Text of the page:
Top 10 Tourist Attractions in Rome
Beginning with the legendary foundation by Romulus around 753 BC, Rome, the current capital of Italy, was a city of superlatives. The city was successively the capital of the Roman Kingdom, the Roman Republic and the Roman Empire, the largest city in the world in the first centuries AD and the most important city in Europe for thousands of years.
And if Italy has a substantial part of the tourist attractions of Europe, then surely Rome has a substantial part of the tourist attractions of Italy. Below, we will try to review the most important 10. And if you have a different opinion than us, be sure to tell us in a comment.
10. PIAZZA DI SPAGNA
To the east of the square, there are the Spanish Steps, a monumental staircase of 135 steps built between 1723 and 1725, which makes the connection with Piazza Trinità dei Monti, dominated by the Church of Trinità dei Monti. On the right corner of the staircase, there is the house of the English poet John Keats, who died there in 1821, and on the left corner is the Babington’s tea room, a traditional English tea shop founded in 1893.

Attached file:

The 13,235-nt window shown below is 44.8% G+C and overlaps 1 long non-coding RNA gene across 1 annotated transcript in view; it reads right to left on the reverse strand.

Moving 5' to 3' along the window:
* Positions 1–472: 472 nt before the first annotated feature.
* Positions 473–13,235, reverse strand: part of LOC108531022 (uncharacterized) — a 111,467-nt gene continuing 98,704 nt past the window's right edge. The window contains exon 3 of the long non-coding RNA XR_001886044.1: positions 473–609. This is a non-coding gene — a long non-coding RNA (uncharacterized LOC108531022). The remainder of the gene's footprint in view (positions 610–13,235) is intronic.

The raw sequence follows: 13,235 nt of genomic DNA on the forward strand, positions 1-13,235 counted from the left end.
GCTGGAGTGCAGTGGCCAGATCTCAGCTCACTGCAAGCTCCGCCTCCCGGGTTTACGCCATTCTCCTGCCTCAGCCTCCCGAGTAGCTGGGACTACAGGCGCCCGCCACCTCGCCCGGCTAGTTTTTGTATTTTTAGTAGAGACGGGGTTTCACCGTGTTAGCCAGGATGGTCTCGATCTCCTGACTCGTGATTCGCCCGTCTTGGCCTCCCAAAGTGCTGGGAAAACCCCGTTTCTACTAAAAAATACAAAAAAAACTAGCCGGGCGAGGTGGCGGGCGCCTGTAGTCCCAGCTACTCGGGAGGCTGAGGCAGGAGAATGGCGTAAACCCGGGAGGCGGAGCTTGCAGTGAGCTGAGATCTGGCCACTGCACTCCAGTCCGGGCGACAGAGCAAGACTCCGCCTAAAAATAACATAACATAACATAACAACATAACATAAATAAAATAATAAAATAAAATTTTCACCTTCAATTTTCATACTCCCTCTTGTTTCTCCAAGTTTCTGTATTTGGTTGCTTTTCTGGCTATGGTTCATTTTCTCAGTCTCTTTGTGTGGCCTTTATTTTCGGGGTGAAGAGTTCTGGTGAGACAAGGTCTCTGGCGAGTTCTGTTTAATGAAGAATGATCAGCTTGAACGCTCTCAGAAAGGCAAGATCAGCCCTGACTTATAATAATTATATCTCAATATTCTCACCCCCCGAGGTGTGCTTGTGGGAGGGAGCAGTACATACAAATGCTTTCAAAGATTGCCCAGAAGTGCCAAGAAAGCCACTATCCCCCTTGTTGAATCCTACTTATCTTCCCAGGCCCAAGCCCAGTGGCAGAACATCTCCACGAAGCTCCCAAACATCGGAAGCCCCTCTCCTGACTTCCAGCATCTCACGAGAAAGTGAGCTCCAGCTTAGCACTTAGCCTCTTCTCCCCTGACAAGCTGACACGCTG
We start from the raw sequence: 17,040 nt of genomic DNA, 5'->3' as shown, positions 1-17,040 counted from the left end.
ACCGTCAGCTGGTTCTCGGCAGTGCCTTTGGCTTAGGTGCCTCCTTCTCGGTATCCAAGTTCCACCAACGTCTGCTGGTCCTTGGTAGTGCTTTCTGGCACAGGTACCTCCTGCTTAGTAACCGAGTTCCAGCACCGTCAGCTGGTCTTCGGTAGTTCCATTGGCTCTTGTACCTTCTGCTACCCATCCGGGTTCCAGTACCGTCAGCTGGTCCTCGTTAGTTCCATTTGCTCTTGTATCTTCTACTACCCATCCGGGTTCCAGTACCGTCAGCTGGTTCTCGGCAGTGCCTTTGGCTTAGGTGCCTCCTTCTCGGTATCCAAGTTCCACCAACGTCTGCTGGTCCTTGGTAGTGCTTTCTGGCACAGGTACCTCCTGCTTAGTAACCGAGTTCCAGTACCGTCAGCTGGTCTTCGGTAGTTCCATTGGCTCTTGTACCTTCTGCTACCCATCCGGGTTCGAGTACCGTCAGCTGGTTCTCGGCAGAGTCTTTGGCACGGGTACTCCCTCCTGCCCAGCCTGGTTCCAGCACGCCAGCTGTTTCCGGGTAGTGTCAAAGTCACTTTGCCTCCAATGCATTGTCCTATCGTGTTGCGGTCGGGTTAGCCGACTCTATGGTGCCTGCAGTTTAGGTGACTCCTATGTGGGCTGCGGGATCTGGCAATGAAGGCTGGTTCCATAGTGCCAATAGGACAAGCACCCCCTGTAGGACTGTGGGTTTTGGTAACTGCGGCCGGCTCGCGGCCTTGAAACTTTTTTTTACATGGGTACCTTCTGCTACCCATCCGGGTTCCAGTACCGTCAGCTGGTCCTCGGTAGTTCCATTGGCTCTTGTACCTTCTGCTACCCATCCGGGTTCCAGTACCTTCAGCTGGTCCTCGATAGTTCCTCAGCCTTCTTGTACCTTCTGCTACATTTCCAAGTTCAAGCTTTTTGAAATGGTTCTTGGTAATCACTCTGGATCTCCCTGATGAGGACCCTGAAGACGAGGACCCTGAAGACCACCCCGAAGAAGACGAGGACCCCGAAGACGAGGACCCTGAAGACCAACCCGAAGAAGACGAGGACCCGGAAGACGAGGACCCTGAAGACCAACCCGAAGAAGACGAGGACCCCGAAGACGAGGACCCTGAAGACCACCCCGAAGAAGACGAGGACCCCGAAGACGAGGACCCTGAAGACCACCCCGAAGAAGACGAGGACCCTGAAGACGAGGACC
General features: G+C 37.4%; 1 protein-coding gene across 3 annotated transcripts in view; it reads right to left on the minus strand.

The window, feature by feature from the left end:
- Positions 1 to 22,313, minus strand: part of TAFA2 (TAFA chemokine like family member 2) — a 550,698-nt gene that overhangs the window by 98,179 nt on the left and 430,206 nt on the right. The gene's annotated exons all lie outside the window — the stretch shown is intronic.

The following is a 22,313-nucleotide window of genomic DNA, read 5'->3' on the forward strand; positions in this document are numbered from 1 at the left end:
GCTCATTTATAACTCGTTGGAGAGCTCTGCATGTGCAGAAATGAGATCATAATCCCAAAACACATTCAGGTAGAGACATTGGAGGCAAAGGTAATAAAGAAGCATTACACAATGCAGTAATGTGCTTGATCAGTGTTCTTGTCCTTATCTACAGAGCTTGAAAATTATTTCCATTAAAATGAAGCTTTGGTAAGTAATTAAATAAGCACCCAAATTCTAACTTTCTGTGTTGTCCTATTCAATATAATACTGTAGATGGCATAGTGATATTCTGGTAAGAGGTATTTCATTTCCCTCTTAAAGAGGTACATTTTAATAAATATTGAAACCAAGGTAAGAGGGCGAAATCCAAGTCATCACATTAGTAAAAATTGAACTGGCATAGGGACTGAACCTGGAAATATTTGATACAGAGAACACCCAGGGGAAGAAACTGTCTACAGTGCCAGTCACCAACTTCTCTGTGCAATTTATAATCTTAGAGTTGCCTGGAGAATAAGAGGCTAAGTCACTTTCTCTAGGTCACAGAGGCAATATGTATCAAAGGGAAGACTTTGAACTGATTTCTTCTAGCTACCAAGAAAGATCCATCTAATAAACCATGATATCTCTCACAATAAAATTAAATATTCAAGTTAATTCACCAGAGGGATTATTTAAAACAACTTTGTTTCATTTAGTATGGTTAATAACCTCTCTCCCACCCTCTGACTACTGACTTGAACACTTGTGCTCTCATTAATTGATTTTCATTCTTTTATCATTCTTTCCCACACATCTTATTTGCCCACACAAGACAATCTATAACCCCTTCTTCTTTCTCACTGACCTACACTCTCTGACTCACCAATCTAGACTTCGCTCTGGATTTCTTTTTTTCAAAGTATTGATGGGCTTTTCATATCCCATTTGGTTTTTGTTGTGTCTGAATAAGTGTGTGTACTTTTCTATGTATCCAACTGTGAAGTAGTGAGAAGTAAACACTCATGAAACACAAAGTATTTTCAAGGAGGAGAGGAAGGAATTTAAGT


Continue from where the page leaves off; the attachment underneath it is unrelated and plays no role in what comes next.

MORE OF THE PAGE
To the south of the square stands the Palazzo di Propaganda Fide, and in the middle of the square is the famous Fontana della Barcaccia (Fountain of the Boat), which dates back to the early Baroque period, sculpted by Pietro Bernini and his son, the more famous Gian Lorenzo Bernini.
9. BASILICA OF ST. JOHN LATERAN
The Basilica of the Most Holy Savior and of the Saints John the Baptist and Evangelist in the Lateran, commonly called Basilica of St. John Lateran, is the mother church of all the Catholic churches in Rome and the entire world.
The basilica was consecrated in 324 by Pope Sylvester I, and dedicated to the Most Holy Savior. In the 9th century, Pope Sergio III dedicated it to St. John the Baptist, while in the 12th century Pope Lucio II dedicated it to St. John the Evangelist.
In 1735, the facade of the Basilica was completed after a design of the architect Alessandro Galilei.
8. PIAZZA NAVONA
Piazza Navona is a beautiful oval shaped square in Rome, built on the site of a Roman stadium.
A public space since the 16th century, Piazza Navona was transformed into a significant example of Baroque architecture during the pontificate of Pope Innocent X, member of the Pamphili family.